When the body's immune system reacts abnormally to something a
person eats or drinks, it's known as a food allergy.
According to Food
Allergy Research and Education (FARE), it’s estimated that 15 million Americans have food
allergies. Children are more likely to experience food allergies. Approximately
1 in every 13 children in the United States lives with food allergies.
A food allergy may affect the skin, the
gastrointestinal tract, or the respiratory or cardiovascular systems. Many
types of foods can be allergens, but certain foods are much more likely than
others to trigger an allergic reaction.
According to FARE, eight foods are responsible for 90 percent of food
allergies. They are:
tree nuts (such as cashews or walnuts)
Symptoms of Food Allergies
Symptoms of food allergies may range from
mild to severe and they may come on suddenly or develop over several hours.
Because a person's immune system may
react to a very small amount of the allergen, food allergies are particularly
dangerous and potentially life threatening, especially if breathing is
affected. Because of this, people with asthma are at an increased risk for a
fatal allergic reaction to food.
Mild symptoms related to a food allergy
stuffy or runny nose
itchy, watery eyes
Severe symptoms of an allergic reaction
to food are:
difficulty breathing, including wheezing
swelling of the lips, tongue or throat
hives (an itchy, blotchy and raised rash)
dizziness or faintness
nausea or vomiting
A milk allergy is a reaction to whey or
casein, the proteins found in cow's milk. It’s not the same as lactose
intolerance. Milk allergies have been studied more than any other food allergy.
The bad news is that children with milk
allergies are much more likely to develop allergic reactions to other foods
including eggs, soy, and peanuts.
Most children with milk allergies also
develop one or more other atopic diseases such as asthma, allergic rhinitis, or
Egg allergies occur most often in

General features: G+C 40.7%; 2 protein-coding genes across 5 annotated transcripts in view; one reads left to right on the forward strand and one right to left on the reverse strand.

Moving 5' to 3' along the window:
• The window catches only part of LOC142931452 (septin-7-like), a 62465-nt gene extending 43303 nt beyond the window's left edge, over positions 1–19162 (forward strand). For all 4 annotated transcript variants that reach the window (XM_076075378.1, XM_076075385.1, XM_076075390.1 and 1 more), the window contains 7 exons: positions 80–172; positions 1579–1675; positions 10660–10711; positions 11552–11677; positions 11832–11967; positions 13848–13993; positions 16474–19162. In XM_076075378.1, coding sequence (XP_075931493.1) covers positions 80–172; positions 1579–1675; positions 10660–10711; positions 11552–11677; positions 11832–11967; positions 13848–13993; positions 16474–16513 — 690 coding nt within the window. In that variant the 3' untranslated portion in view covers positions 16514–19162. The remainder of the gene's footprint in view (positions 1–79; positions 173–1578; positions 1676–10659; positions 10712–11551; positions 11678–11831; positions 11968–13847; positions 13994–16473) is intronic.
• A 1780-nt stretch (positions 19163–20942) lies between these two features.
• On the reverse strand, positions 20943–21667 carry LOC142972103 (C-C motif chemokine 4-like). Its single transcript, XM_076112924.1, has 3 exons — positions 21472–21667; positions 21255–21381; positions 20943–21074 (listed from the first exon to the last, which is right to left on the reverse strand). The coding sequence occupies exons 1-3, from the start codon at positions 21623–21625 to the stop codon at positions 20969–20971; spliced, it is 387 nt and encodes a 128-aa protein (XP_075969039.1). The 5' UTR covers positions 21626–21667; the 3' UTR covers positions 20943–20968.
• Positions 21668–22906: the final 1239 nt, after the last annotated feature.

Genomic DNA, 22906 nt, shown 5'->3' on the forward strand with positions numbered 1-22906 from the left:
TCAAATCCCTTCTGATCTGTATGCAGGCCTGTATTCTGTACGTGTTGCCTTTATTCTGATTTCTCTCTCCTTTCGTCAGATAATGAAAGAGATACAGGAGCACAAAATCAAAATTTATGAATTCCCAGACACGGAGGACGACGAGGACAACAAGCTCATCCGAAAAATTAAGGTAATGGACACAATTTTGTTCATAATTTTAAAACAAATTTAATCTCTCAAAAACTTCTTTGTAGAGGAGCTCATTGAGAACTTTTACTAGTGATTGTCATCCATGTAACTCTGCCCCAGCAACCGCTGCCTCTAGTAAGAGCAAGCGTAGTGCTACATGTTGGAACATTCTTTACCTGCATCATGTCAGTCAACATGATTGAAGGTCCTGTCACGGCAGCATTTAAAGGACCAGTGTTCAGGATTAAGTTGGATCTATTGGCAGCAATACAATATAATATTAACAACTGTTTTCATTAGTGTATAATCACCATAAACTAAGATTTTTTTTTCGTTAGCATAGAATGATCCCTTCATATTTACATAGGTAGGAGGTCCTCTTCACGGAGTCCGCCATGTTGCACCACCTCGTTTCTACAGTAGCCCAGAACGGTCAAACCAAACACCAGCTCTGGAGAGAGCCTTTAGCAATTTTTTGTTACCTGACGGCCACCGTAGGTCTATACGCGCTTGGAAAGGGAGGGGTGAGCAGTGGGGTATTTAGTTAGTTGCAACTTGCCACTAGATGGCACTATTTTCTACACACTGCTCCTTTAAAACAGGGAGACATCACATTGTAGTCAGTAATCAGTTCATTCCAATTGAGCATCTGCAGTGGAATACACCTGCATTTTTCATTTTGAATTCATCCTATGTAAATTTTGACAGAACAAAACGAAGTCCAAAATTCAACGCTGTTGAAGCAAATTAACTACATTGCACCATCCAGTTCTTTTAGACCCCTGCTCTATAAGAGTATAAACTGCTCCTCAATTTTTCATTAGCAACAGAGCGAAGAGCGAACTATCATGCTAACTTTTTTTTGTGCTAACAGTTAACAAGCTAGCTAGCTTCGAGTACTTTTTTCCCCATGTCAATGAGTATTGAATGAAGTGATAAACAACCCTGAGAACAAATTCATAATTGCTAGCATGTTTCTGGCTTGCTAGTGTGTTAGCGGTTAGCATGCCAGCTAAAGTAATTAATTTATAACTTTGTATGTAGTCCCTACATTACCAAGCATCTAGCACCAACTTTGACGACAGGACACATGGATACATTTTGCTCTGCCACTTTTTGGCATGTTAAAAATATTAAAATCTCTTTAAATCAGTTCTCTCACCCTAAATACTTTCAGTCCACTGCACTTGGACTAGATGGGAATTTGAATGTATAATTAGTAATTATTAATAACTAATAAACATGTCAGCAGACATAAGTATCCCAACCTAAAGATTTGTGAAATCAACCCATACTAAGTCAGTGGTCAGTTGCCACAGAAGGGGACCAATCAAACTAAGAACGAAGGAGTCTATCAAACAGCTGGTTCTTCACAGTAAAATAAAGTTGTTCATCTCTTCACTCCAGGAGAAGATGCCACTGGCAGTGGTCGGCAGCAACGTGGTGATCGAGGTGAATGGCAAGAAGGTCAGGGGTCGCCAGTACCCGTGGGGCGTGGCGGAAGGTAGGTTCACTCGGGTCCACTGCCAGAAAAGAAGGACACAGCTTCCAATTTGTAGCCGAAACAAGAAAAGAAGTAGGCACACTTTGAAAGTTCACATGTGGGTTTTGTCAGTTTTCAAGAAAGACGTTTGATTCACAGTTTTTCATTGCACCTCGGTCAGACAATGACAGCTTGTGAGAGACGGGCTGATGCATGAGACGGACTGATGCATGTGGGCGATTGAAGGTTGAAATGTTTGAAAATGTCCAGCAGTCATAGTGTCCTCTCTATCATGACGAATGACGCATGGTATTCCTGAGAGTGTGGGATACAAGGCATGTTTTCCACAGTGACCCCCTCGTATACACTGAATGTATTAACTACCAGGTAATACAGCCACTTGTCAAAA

children and usually resolve at a very young age. However some people may
remain allergic to eggs for their entire lives.
A person may be allergic to a certain
protein in either the yolk or the egg whites. A person with an allergy to the
egg yolk may be able to tolerate egg whites and vice versa. Some people are allergic to both.
Children with peanut allergies rarely
grow out of their sensitivity to peanuts, so a peanut allergy is usually a
lifelong disorder. Because of this, peanut allergies are particularly serious. Accidental
exposure can occur at any time during a person's life. Though rare, a peanut
allergy may result in anaphylaxis. This is a severe allergic reaction that can
restrict breathing or cause cardiac arrest. Anaphylaxis requires immediate
medical attention in the form of a shot of epinephrine (EpiPen). A patient
should be watched for several hours after the shot to make sure symptoms don’t
Other Common Allergies
Less is known about soy and wheat
allergies than the more common allergies discussed above. Likewise, little is
known about fish, shellfish, and tree nut allergies except that, like a peanut
allergy, they are generally lifelong disorders.
Food allergies are usually diagnosed
depending on the severity of symptoms.
If a patient's symptoms are mild, a
doctor may recommend keeping a food diary to record all of the foods you eat or
drink to pinpoint the culprit. Another way to diagnose a mild food allergy is
to remove certain foods from the diet and then slowly reintroduce them to find
out if symptoms return.
In the case of more severe allergies,
skin or blood tests can identify egg, milk, nut, and shellfish allergies.
As with other types of allergies,
avoidance is most often the best medicine. Anyone with a food allergy should be
careful when purchasing food at a supermarket or restaurant to make sure there
are no traces of the allergen in a food or meal.
Milder symptoms may not require any
treatment at all, or a simple over-the-counter antihistamine may resolve the
For more serious allergic reactions, a
doctor may prescribe steroid medications. Steroids may have serious side
effects and shouldn't be used for more than a few days at a time.
Written by: Michael Kerr Edited by: Medically Reviewed by: George Krucik, MD, MBA Published: Nov 26, 2014 Published By: Healthline Networks, Inc.